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Volunteers flood DeKalb area for Day of Caring

DeKALB - Kishwaukee United Way's Day of Caring served as a lesson in giving back for more people than just the volunteers.

"It's good for our kids to see people volunteering," said De Austin, executive director of Sycamore Child Care, 1415 W. Stonehenge Drive. "It's kind of a social assignment for them."

Kishwaukee United Way held the 10th annual Day of Caring on Thursday, which served the DeKalb community through volunteer projects. Kishwaukee United Way is based out of DeKalb and works to give back to the community through volunteering, fundraising and more.

Volunteers helped complete more than 40 projects. At Sycamore Child Care, volunteers helped build a children's garden and paint a classroom.

"It's great to be a part of this community effort," Austin said. 

Day of Caring organizers arrange groups of volunteers from businesses, faith communities, schools and more to assist non-profit agencies that need help with projects. Thursday's event enlisted the help of more than 300 volunteers.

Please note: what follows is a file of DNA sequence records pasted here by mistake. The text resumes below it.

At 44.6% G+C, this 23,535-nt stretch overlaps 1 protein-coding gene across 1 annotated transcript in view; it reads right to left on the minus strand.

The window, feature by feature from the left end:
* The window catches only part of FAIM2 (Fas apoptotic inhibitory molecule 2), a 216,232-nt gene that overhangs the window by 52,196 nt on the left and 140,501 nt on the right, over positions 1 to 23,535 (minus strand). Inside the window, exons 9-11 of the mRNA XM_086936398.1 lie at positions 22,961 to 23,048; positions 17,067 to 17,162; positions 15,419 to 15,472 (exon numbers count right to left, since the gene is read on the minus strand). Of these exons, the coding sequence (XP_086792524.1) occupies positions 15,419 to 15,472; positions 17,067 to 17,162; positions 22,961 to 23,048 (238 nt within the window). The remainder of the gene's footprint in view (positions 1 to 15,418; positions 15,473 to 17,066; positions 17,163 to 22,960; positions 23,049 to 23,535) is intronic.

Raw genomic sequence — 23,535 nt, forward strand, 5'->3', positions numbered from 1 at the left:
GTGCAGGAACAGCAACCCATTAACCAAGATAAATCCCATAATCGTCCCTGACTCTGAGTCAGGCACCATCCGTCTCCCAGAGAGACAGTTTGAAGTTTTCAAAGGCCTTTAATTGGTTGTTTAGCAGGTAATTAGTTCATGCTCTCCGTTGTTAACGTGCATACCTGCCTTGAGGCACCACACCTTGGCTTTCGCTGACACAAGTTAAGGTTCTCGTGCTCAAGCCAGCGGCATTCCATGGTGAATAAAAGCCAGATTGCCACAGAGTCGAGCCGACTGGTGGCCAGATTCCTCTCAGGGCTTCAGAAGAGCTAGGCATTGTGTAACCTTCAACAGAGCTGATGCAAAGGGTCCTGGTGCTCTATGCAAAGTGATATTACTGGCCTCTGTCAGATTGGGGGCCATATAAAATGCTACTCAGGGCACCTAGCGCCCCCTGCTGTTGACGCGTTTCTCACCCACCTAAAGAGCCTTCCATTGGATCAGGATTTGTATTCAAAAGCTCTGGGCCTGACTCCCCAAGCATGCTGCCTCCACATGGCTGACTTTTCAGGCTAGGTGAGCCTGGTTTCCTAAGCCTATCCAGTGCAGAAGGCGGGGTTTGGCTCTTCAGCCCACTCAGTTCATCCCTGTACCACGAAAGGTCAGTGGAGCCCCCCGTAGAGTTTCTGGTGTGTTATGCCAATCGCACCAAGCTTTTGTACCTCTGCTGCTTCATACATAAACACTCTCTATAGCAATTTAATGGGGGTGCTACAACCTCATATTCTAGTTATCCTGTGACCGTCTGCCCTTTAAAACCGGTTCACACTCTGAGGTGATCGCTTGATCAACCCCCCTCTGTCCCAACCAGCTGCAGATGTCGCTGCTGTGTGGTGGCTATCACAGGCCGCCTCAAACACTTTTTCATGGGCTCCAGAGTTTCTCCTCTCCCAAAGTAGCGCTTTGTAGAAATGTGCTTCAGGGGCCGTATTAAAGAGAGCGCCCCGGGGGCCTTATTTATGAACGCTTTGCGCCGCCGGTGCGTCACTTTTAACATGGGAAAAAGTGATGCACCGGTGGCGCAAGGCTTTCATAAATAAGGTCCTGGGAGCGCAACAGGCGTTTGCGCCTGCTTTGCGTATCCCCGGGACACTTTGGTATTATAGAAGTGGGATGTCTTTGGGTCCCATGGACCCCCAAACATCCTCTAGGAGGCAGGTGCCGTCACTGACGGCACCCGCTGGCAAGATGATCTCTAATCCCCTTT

Dawn Littlefield, Kishwaukee United Way executive director, said the biggest challenge of the day was some reassigning of projects after Wednesday's rain. Some gardening projects were able to continue and volunteer turnout was not affected, Littlefield said.

"This is our biggest year," Littlefield said. "There was also some excitement about it being the 10th anniversary."

Volunteers from Best Buy, 2074 Sycamore Road, U.S. Cellular and the middle school youth group of  E-Free Church, 150 Bethany Road, pulled weeds at the DeKalb Area Women's Center, 1021 State St. The Women's Center was incorporated to advocate for women and related issues, and also serves as a museum as it is a former Finnish Temperance Society.

Anna Marie Coveny, director of the DeKalb Area Women's Center, was grateful for the extra help.

"Everything and anything that happens here is based on volunteers," Coveny said. "There are so many people here I haven't met before but they are helping us survive."

Kyle White, E-Free Church youth pastor, saw the day as an opportunity for his group to try something new. Boys from the youth group volunteered at the Women's Center, while the girls from the group worked at the food pantry of Huntley Middle School, 1515 S. Fourth St.

"It's a way to get them out of the building," White said. "It's a good way to get the kids involved in their community."

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